But while streaming has replaced DVDs as the way to watch movies at a time of your choosing, the two could not be more different in reputation. “Direct-to-DVD” always carried the unmistakable stench of desperation, a sweaty Steven Seagal, or both. Direct to streaming brings to mind Disney’s hit The Mandalorian, Netflix’s Stranger Things and Amazon’s Fleabag.
The next decade will no doubt involve a shakeout of cinema-versus-streaming, but don’t expect big screens to disappear, any more than radio did after the advent of television. Do expect changes, however. Big screens will remain the first stop for big movies – Disney’s Marvel, Star Wars and Pixar blockbusters – and for prestige flicks that desire Academy validation. Smaller movies may go straight to streaming.
And expect filmmakers to pledge allegiance to one form or another. When I spoke to Denis Villeneuve at Cannes in 2018, the Quebec director said he was “traumatized” by the fact that Netflix had decided not to bring Alfonso Cuaron’s new film, Roma, to the festival, after disagreements about release windows. And he wasn’t keen to work for a streaming service himself.
The biggest change in the past 10 years is the collapse of the DVD market and the ascendance of streaming services
“All my movies are made for the big screen,” he said. “If I make a movie for Netflix … I have to transform the language. It doesn’t mean it’s not cinema. It just means there’s a transformation. The way you read an image does not have the same impact.”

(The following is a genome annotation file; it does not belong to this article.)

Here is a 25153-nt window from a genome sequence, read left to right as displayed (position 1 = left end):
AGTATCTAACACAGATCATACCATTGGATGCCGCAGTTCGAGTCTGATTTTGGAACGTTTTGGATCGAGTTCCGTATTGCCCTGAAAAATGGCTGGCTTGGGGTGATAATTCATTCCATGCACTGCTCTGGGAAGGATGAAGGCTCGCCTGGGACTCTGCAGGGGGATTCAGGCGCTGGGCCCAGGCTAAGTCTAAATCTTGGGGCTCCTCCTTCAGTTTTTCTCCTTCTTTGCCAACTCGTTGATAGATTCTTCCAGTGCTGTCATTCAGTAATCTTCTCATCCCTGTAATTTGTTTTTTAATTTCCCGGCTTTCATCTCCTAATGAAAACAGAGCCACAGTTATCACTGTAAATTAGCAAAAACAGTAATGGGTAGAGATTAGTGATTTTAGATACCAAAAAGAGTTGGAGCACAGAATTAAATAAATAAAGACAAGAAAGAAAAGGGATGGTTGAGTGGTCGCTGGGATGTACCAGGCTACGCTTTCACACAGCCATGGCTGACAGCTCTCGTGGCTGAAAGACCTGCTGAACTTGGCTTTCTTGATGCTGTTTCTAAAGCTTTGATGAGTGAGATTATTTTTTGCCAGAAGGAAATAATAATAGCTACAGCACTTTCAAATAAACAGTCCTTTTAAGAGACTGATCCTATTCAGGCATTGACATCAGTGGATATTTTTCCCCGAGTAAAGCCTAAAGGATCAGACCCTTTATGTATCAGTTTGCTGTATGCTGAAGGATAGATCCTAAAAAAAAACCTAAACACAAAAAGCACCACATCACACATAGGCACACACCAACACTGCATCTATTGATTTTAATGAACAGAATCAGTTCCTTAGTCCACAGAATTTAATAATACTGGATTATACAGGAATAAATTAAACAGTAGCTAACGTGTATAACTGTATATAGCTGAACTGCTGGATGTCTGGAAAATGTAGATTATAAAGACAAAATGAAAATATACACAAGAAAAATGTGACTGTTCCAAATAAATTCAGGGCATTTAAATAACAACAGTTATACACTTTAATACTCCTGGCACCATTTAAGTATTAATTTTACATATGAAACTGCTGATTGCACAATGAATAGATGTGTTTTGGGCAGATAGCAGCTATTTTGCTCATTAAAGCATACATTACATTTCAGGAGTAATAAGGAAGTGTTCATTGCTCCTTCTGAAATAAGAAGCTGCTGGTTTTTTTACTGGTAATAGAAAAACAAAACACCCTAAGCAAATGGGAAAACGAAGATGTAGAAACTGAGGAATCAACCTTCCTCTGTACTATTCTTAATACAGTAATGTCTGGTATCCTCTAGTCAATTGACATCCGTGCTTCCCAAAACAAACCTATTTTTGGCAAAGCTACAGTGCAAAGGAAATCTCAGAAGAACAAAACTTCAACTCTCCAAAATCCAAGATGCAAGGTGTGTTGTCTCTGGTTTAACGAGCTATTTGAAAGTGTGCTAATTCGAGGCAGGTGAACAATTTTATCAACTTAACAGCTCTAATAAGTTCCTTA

Compare that to Scottish director David Mackenzie, whose Netflix film Outlaw King was the opening night offering at the decidedly more streaming-friendly Toronto festival that year. He told me he never considered a small-screen look: “The aesthetics are exactly the same, the width of vision is exactly the same, the aspiration and ambition is the same as far as I’m concerned.”
It’s a debate moviegoers could scarcely have imagined 10 years ago, when Martin Scorsese’s latest, Shutter Island, was opening in almost 3,000 cinemas, and Netflix was little more than a glorified rental company, several years away from its first original programming.
Now we have Netflix distributing Scorsese’s The Irishman, while the director declares that the Marvel movies the crowd the multiplex aren’t really cinema. And yes, he’s aware of the irony, after The Irishman opened on just eight screens in New York and L.A., with a handful more to follow. “Would I like the picture to play on more big screens for longer periods of time?” he wrote in a recent op-ed for the New York Times. “Of course I would.”
When the National Post looks back at the 2020s in film, it will no doubt chronicle changes we in 2019 could not have foreseen, any more than the hung-over critic of Jan. 1, 2010, could have predicted the rise (2011) and fall (this year) of the cloud-based digital streaming system known as UltraViolet. (Sometimes if you ignore a trend long enough it goes away on its own.)
Alas, one fairly safe bet is the increase in sequels and remakes. Sure, they’ve always been with us, but in 1989 only five of the top 15 box-office hits were in that category. In 1999, a time of cinematic creativity, only four were remakes or sequels, and one of those was The Mummy, which barely counts. But in 2009 it was seven, and this year, assuming (!) Star Wars opens big, the single original non-franchise movie in the top 15 will be Us.
So let’s go out on a limb here and predict the release of director Andy Serkis’ motion-capture computer-animated re-imagined Woke Song of the South, opening Christmas 2029 on Netflix, a division of Disney.
Copyright Postmedia Network Inc., 2019